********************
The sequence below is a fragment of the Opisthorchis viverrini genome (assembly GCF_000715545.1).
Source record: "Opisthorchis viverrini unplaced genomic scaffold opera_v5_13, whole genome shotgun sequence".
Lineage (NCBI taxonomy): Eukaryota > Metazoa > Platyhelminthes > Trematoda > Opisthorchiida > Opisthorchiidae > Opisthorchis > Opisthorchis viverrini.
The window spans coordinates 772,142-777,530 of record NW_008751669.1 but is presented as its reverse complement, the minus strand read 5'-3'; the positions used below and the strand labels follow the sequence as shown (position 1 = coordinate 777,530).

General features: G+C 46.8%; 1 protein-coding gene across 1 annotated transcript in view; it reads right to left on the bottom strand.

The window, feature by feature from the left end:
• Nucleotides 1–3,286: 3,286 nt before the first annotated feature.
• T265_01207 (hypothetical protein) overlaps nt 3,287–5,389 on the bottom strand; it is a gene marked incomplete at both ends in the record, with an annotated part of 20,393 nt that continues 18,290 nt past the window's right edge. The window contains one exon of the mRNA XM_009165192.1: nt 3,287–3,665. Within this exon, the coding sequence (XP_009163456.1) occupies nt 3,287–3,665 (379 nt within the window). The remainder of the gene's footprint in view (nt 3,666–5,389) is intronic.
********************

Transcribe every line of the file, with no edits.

The sequence below is a fragment of the Opisthorchis viverrini genome (assembly GCF_000715545.1).
Source record: "Opisthorchis viverrini unplaced genomic scaffold opera_v5_13, whole genome shotgun sequence".
Lineage (NCBI taxonomy): Eukaryota > Metazoa > Platyhelminthes > Trematoda > Opisthorchiida > Opisthorchiidae > Opisthorchis > Opisthorchis viverrini.
The window spans coordinates 772,142-777,530 of record NW_008751669.1 but is presented as its reverse complement, the minus strand read 5'-3'; the positions used below and the strand labels follow the sequence as shown (position 1 = coordinate 777,530).

General features: G+C 46.8%; 1 protein-coding gene across 1 annotated transcript in view; it reads right to left on the bottom strand.

The window, feature by feature from the left end:
• Nucleotides 1–3,286: 3,286 nt before the first annotated feature.
• T265_01207 (hypothetical protein) overlaps nt 3,287–5,389 on the bottom strand; it is a gene marked incomplete at both ends in the record, with an annotated part of 20,393 nt that continues 18,290 nt past the window's right edge. The window contains one exon of the mRNA XM_009165192.1: nt 3,287–3,665. Within this exon, the coding sequence (XP_009163456.1) occupies nt 3,287–3,665 (379 nt within the window). The remainder of the gene's footprint in view (nt 3,666–5,389) is intronic.